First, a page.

visit_church_hill

Who would be in the Church Hill Hall of Fame?

January 12, 2013 1:38 pm by

What if there were a Church Hill Hall of Fame? Who over the past few centuries has made their mark enough to be remembered?

I’ve got 6 people that seem like shoe-ins, listed from most recent and going back… Who else would you nominate?

— ∮∮∮ —

Church Hill Hall of Fame

L. Douglas Wilder (1931-)

L. Douglas Wilder was governor of Virginia from 1990 until 1994. His was a political career of many firsts: the grandson of slaves, he was the first African American elected governor of any state in America. He was the first black member of the Virginia Senate in the twentieth century. And he was the first African American to win statewide office in Virginia when he was elected lieutenant governor in 1985. A Democrat, he ran briefly for United States president in 1991 and in 2004 was elected mayor of Richmond, serving until 2008.

l douglass wilder
 

Thomas Cannon (1926-2005)

The self-described poor man’s philanthropist, he gave away more than $150,000 over the past 33 years, mostly in thousand-dollar checks, to people he read about in the Richmond Times-Dispatch who were experiencing hard times or who had been unusually kind or courageous.

Recipients included a Richmond woman who started a youth center in her low-income apartment complex, a retired postal worker who was a faithful volunteer at his neighborhood elementary school, a man and woman who wanted to return to Vietnam to visit their home town, a Richmond crime-victim advocate, a Petersburg teenager who had been abandoned as an infant and recently had been named Boys and Girls Clubs’ Youth of the Year for Virginia.

thomas cannon
 

Ray Dandridge (1913-1994)

Elected to the Baseball Hall of Fame by Veterans Committee: 1987

Diminutive, bow-legged Ray Dandridge was one of the best defensive third basemen in the history of the Negro National League or any other league. A contact hitter who consistently batted .300 or better, Dandridge played seven years with Newark of the Negro National League and also spent eight summers in the Mexican League and 11 winters in the Cuban Winter League. After the color barrier fell, he played four years with the Giants’ Triple-A affiliate in Minneapolis, batting .318 overall and winning the American Association MVP in 1950.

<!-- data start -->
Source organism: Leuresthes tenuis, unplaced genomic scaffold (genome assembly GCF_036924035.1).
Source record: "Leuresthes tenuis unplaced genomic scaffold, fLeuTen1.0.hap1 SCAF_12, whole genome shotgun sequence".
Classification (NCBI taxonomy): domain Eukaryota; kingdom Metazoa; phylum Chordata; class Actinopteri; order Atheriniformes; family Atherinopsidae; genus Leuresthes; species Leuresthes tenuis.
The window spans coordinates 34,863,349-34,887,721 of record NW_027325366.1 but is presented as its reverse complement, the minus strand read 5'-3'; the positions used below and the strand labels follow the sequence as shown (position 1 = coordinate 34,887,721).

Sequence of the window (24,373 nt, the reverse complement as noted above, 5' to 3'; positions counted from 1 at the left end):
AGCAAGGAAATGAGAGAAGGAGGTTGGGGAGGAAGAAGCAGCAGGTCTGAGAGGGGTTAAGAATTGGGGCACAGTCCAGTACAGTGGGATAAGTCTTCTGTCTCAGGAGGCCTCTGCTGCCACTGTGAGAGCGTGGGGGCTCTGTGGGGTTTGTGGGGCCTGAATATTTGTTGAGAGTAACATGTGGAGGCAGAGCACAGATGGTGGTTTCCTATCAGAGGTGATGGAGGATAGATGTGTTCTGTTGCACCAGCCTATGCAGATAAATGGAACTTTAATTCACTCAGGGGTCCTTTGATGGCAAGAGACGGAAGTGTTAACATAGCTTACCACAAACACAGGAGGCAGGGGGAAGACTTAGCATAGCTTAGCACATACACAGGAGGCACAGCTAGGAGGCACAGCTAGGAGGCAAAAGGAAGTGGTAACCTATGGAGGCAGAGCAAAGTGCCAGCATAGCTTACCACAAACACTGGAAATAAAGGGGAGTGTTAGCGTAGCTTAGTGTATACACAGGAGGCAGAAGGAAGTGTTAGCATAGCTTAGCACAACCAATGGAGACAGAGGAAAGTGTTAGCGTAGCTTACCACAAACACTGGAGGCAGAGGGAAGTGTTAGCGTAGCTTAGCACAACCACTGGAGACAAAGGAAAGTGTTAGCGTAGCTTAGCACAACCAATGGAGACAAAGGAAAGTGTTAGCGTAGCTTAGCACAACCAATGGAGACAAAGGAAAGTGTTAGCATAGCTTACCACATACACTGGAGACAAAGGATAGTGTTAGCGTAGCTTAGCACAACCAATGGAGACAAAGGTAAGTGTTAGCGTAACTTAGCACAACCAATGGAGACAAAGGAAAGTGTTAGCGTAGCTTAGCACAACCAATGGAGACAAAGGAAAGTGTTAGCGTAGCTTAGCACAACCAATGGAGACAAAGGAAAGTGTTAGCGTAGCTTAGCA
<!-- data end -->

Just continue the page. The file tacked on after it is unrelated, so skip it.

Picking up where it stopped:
ray dandridge
 

Mary Wingfield Scott (1895-1983)

Virginia Preservationista, authored Houses of Old Richmond, published in 1941, and Old Richmond Neighborhoods, published in 1950. Miss Scott’s books are still the bibles of Richmond architectural history. She was instrumental in the preservation of Linden Row, Oregon Hill and Church Hill, and she has been an inspiration for generations of preservationists who have followed in her footsteps.

mary wingfield scott
 

Elizabeth Van Lew (1818-1900)

The first Union flag to wave over Richmond in four years was raised in 1865 by this famous and effective Union spy. Born into a prominent Richmond family, Elizabeth Van Lew returned from her schooling in Philadelphia as an adamant abolitionist determined to fight slavery in the bastion of the South. “Slave power,” she wrote in her diary, “is arrogant, is jealous and intrusive, is cruel, is despotic.” Outspoken and rebellious, she appeared to her neighbors to be more than a little eccentric and soon became known as “Crazy Bet.” After Virginia seceded and Fort Sumter fell, she used her reputation for innocuous idiosyncracy as a shield behind which her shrewd and resourceful mind devised schemes to abet the Union cause from within Richmond.

elizabeth van lew
 

Patrick Henry (1736-1799)

St. John’s Church became famous as a living memorial to American liberty when over 100 Virginia colonial leaders, including Patrick Henry, George Washington, Thomas Jefferson, Richard Henry Lee, and Peyton Randolph met here in March of 1775 to avoid the wrath of Royal Governor Lord Dunmore in Williamsburg. St. John’s Church was the only building in Richmond suitable to hold the delegates. Patrick Henry’s famous “Give me Liberty or Give me Death” speech was delivered on 23 March 1775 inside the church. Henry’s timely resolutions passed by a narrow margin and the American Revolution began the following month when shots were fired at Lexington and Concord.

patrick henry

TAGGED: , , , , , ,

23 RESPONSES



Leave a Reply

Your email address will not be published. Required fields are marked *

By commenting you are agreeing to this site's PRIVACY / USE / COPYRIGHT / DISCLAIMER